Approved by the Open Source Initiative. This is another widely-used test of whether a license permits all the necessary freedoms. The OSI's definition of open source software is based on the Debian Free Software Guidelines, and any license that meets one definition almost always meets the other. There have been a few exceptions over the years, but only involving niche licenses and none of any relevance here. Unlike the Debian Project, the OSI maintains a list of all licenses it has ever approved, at opensource.org/licenses/, so that being "OSI-approved" is an unambiguous state: a license either is or isn't on the list.
The Free Software Foundation also maintains a list of licenses at fsf.org/licensing/licenses/license-list.html. The FSF categorizes licenses not only by whether they are free, but whether they are compatible with the GNU General Public License. GPL compatibility is an important topic, covered in the section called “The GPL and License Compatibility” later in this chapter.
The opposite of "free" or "open source." It means software distributed under traditional, royalty-based licensing terms, where users pay per copy, or under any other terms sufficiently restrictive to prevent open source dynamics from operating. Even software distributed at no charge can still be proprietary, if its license does not permit free redistribution and modification.
Generally "proprietary" and "closed-source" are synonyms. However, "closed-source" additionally implies that the source code cannot even be seen. Since the source code cannot be seen with most proprietary software, this is normally a distinction without a difference. However, occasionally someone releases proprietary software under a license that allows others to view the source code. Confusingly, they sometimes call this "open source" or "nearly open source," etc., but that's misleading. The visibility of the source code is not the issue; the important question is what you're allowed to do with it. Thus, the difference between proprietary and closed-source is mostly irrelevant, and the two can be treated as synonyms.
Sometimes commercial is used as a synonym for "proprietary," but properly speaking, the two are not the same thing. Free software can be commercial software. After all, free software can be sold, as long as the buyers are not restricted from giving away copies themselves. It can be commercialized in other ways as well, for example by selling support, services, and certification. There are multimillion dollar companies built on free software today, so it is clearly neither inherently anti-commercial nor anti-corporate. On the other hand, it is anti-proprietary by its nature, and this is the key way in which it differs from traditional per-copy license models.
Having no copyright holder, meaning that there is no one who has the right to restrict copying of the work. Being in the public domain is not the same as having no author. Everything has an author, and even if a work's author or authors choose to put it in the public domain, that doesn't change the fact that they wrote it.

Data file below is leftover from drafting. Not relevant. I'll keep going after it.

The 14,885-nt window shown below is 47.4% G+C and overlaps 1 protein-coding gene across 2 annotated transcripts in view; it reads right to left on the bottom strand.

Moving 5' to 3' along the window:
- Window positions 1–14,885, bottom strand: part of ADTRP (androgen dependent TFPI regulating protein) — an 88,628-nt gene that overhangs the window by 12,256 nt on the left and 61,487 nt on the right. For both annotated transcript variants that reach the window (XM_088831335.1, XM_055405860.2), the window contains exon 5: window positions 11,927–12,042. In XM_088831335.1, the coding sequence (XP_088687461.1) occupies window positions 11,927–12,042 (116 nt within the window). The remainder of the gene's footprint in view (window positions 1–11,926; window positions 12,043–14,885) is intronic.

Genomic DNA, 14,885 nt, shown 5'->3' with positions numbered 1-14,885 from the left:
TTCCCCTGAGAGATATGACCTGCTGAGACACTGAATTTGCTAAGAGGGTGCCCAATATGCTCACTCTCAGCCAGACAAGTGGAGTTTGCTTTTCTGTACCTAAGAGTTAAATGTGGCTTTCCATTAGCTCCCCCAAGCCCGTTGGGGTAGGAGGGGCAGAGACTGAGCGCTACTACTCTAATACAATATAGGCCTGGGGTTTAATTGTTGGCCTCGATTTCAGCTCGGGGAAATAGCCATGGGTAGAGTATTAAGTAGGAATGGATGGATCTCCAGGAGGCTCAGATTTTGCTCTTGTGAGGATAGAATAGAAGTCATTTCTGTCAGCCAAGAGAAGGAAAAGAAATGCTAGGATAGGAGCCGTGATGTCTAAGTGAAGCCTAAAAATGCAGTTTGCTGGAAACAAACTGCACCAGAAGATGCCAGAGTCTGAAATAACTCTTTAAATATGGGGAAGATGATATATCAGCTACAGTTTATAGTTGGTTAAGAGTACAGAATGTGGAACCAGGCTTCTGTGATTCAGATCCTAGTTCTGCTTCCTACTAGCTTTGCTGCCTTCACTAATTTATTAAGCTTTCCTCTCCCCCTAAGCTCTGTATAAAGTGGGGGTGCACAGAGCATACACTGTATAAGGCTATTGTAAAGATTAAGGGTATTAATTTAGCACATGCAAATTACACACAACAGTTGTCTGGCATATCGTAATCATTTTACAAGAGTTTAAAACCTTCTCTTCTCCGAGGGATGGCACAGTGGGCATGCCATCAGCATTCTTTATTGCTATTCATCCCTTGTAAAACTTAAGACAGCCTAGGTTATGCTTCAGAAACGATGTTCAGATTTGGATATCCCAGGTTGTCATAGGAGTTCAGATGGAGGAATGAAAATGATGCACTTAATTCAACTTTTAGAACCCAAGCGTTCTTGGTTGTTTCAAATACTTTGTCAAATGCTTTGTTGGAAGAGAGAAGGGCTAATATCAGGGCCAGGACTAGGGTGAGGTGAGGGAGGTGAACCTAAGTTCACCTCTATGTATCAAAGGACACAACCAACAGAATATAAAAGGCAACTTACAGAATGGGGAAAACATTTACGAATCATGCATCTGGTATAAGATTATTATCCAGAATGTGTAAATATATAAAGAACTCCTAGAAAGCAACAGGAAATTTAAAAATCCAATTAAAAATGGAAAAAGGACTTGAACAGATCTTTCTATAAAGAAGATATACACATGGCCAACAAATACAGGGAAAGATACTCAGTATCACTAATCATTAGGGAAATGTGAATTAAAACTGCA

When a work is in the public domain, material from it can be incorporated into a copyrighted work, and thereafter that copy of the material is covered under the same copyright as the whole work. But this does not affect the availability of the original work, which remains in the public domain. Thus, releasing something into the public domain is technically one way to make it "free," according to the guidelines of most free software certifying organizations. However, there are usually good reasons to use a license instead of just releasing into the public domain: even with free software, certain restrictions can be useful, not only to the copyright holder but even to recipients as well, as the next section makes clear.
A license that uses copyright law to achieve a result opposite to traditional copyright, by granting the freedoms under discussion here and furthermore requiring that those freedoms apply to derivative works. While some people still use this term for any license that simply permits those freedoms, whether or not it also requires them for derivative works, these days the term is mostly used in the stricter sense: licenses that not only permit those freedoms but enforce them by stipulating that the freedoms must travel with the work. The Free Software Foundation has been instrumental in this linguistic shift, using the second definition exclusively. However, as you get further from software and technology circles, usage becomes looser—there are still journalists who use the first definition. (Often when people use the term in that sense, they're also not aware that there is a distinction to be made.
The canonical example of the narrower, stricter definition is the GNU General Public License, which stipulates that any derivative works must also be licensed under the GPL; see the section called “The GPL and License Compatibility” later in this chapter for more.
A license that grants the freedoms under discussion here but does not have a clause requiring that they apply to derivative works as well.
Two early and popular examples of permissive licenses are the BSD and MIT licenses (see the section called “The MIT / X Window System License” and the section called “What About The BSD License?” elsewhere in this chapter), but the more recent Apache Software License version 2 (apache.org/licenses/LICENSE-2.0) is also very popular—increasingly so—and somewhat better adapted to the legal landscape of modern open source software development.